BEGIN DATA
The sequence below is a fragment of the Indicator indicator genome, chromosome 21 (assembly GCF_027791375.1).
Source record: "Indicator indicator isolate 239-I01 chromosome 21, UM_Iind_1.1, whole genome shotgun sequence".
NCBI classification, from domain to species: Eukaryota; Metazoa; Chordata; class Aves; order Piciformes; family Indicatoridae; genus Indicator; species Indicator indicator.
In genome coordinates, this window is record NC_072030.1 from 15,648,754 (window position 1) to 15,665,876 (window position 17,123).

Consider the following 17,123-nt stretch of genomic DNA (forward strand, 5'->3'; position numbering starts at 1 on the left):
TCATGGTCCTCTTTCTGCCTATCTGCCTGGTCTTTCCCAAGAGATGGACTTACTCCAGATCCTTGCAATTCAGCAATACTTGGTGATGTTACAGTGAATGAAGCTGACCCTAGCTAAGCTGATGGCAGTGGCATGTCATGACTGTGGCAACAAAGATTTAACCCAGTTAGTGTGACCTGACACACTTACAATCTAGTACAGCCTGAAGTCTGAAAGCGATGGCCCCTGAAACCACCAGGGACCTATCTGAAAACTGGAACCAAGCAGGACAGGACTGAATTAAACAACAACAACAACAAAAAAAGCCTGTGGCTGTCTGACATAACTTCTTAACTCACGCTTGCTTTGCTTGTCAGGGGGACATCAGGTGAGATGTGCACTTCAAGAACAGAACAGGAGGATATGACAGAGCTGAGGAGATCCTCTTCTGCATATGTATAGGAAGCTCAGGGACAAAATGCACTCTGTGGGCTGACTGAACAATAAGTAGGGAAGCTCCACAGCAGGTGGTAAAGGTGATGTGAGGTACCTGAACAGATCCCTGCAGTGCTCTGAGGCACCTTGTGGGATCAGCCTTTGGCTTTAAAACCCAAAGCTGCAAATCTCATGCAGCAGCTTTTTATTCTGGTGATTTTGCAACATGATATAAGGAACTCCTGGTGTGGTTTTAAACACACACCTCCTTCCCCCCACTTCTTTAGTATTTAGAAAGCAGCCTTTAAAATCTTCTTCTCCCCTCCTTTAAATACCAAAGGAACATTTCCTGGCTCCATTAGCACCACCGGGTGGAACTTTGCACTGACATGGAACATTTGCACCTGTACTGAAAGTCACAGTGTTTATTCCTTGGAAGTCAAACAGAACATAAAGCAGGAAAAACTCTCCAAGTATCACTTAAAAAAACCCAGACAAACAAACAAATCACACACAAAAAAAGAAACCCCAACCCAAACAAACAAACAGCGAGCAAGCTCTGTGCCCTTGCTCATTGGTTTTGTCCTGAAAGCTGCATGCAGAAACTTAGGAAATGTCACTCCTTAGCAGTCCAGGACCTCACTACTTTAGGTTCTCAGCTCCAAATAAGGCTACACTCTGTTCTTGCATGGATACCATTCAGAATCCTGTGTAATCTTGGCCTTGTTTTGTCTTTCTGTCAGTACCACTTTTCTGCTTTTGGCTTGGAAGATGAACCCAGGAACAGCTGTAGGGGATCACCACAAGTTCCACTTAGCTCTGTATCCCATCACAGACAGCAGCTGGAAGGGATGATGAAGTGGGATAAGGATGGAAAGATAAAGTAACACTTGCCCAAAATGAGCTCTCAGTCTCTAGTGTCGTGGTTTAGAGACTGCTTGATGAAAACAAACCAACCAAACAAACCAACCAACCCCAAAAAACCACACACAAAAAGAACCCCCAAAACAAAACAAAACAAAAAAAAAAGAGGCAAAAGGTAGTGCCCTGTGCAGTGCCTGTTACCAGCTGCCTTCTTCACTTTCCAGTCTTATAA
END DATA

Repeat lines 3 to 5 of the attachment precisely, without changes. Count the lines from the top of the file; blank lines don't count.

NCBI classification, from domain to species: Eukaryota; Metazoa; Chordata; class Aves; order Piciformes; family Indicatoridae; genus Indicator; species Indicator indicator.
In genome coordinates, this window is record NC_072030.1 from 15,648,754 (window position 1) to 15,665,876 (window position 17,123).

Consider the following 17,123-nt stretch of genomic DNA (forward strand, 5'->3'; position numbering starts at 1 on the left):